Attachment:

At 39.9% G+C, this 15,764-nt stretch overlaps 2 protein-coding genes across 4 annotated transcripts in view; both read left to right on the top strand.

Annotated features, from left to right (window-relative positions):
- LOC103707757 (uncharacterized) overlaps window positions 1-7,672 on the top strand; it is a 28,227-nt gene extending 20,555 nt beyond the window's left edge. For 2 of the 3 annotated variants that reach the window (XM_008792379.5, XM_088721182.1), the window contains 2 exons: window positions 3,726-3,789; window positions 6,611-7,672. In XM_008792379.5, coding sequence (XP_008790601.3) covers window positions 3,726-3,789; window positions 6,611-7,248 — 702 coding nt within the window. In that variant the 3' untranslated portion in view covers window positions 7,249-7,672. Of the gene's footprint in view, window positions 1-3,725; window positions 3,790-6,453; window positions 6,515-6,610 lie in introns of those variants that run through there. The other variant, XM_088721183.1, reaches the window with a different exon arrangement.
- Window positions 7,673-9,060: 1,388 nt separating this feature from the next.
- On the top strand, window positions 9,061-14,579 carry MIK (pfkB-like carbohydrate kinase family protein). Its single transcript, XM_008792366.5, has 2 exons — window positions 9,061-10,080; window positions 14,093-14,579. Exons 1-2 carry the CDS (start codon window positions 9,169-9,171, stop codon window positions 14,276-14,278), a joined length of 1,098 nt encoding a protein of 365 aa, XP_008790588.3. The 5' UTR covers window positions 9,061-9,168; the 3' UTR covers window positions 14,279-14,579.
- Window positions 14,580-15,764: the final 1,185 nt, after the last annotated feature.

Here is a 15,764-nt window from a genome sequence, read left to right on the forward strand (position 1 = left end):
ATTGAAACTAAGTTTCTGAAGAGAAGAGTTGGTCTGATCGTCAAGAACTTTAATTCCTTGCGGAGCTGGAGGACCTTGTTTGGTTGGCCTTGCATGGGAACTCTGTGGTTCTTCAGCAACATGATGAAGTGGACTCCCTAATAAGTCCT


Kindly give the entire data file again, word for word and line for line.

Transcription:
At 39.9% G+C, this 15,764-nt stretch overlaps 2 protein-coding genes across 4 annotated transcripts in view; both read left to right on the top strand.

Annotated features, from left to right (window-relative positions):
- LOC103707757 (uncharacterized) overlaps window positions 1-7,672 on the top strand; it is a 28,227-nt gene extending 20,555 nt beyond the window's left edge. For 2 of the 3 annotated variants that reach the window (XM_008792379.5, XM_088721182.1), the window contains 2 exons: window positions 3,726-3,789; window positions 6,611-7,672. In XM_008792379.5, coding sequence (XP_008790601.3) covers window positions 3,726-3,789; window positions 6,611-7,248 — 702 coding nt within the window. In that variant the 3' untranslated portion in view covers window positions 7,249-7,672. Of the gene's footprint in view, window positions 1-3,725; window positions 3,790-6,453; window positions 6,515-6,610 lie in introns of those variants that run through there. The other variant, XM_088721183.1, reaches the window with a different exon arrangement.
- Window positions 7,673-9,060: 1,388 nt separating this feature from the next.
- On the top strand, window positions 9,061-14,579 carry MIK (pfkB-like carbohydrate kinase family protein). Its single transcript, XM_008792366.5, has 2 exons — window positions 9,061-10,080; window positions 14,093-14,579. Exons 1-2 carry the CDS (start codon window positions 9,169-9,171, stop codon window positions 14,276-14,278), a joined length of 1,098 nt encoding a protein of 365 aa, XP_008790588.3. The 5' UTR covers window positions 9,061-9,168; the 3' UTR covers window positions 14,279-14,579.
- Window positions 14,580-15,764: the final 1,185 nt, after the last annotated feature.

Here is a 15,764-nt window from a genome sequence, read left to right on the forward strand (position 1 = left end):
ATTGAAACTAAGTTTCTGAAGAGAAGAGTTGGTCTGATCGTCAAGAACTTTAATTCCTTGCGGAGCTGGAGGACCTTGTTTGGTTGGCCTTGCATGGGAACTCTGTGGTTCTTCAGCAACATGATGAAGTGGACTCCCTAATAAGTCCT